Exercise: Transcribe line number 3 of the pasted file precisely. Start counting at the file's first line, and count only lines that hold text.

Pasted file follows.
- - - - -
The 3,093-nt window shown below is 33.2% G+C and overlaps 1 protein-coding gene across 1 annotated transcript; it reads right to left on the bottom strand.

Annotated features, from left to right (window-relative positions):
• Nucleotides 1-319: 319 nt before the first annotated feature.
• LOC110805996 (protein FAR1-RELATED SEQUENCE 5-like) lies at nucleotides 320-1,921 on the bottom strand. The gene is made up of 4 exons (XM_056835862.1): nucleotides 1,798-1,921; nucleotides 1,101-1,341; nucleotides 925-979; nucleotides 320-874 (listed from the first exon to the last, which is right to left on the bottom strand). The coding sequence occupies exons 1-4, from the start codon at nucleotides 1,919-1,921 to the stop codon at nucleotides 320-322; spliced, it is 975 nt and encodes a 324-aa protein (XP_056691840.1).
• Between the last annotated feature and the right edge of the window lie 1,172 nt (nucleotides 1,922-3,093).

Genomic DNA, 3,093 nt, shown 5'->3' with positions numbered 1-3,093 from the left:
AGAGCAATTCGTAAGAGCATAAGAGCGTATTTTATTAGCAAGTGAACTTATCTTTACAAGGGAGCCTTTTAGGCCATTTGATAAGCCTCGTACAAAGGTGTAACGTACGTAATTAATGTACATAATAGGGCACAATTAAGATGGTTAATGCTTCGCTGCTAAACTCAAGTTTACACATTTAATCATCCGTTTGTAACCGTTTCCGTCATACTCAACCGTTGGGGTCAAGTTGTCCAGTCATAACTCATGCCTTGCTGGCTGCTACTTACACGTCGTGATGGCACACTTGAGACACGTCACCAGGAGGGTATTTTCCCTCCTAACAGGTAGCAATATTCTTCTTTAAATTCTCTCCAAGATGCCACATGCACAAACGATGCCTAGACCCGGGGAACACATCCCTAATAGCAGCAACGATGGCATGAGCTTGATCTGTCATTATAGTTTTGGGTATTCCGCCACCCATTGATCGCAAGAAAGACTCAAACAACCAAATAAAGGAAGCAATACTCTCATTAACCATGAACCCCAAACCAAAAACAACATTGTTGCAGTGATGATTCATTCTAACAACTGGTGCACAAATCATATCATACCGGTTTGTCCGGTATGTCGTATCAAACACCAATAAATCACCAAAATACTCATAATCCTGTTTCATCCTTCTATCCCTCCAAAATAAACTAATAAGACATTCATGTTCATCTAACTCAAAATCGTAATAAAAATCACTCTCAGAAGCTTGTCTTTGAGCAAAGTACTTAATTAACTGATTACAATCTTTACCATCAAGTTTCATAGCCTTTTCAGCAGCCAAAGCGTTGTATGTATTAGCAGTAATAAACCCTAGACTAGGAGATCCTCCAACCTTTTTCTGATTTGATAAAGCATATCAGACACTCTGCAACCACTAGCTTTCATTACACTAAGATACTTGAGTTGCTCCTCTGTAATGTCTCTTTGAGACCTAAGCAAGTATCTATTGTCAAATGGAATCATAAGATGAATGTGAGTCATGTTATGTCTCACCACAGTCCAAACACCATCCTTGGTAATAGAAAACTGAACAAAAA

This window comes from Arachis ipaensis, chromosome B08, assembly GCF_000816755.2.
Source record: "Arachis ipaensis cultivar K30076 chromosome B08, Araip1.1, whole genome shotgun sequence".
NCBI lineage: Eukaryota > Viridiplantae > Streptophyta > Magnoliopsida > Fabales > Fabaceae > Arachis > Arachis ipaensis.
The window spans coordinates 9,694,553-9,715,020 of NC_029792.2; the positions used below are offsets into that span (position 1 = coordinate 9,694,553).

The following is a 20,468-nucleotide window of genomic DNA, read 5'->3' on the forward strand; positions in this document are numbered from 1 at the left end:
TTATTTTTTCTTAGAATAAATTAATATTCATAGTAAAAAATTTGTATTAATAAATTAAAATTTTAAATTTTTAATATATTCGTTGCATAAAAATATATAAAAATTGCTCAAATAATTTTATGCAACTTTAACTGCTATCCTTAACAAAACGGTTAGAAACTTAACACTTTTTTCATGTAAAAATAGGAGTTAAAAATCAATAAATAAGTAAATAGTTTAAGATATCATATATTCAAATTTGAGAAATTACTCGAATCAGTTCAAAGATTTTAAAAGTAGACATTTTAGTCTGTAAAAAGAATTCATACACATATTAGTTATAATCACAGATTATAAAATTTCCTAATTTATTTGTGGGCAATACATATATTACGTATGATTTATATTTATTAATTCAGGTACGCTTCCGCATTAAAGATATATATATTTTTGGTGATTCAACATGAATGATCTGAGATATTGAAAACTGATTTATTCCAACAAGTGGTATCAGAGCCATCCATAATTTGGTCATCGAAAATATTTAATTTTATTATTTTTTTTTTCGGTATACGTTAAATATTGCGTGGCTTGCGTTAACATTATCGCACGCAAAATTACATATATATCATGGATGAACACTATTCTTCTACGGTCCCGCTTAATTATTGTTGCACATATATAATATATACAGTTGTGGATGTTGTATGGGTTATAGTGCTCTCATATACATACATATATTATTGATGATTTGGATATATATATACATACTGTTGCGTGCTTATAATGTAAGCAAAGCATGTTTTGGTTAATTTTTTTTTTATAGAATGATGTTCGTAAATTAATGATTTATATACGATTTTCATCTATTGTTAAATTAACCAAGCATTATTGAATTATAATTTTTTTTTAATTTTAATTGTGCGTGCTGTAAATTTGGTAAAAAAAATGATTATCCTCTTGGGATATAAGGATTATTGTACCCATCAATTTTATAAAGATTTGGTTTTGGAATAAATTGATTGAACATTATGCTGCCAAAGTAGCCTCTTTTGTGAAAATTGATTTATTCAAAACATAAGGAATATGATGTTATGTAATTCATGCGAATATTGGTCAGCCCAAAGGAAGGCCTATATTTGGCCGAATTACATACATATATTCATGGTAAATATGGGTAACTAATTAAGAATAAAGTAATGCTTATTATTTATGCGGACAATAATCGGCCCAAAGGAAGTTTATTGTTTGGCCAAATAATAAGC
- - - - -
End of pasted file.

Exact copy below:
• Nucleotides 1-319: 319 nt before the first annotated feature.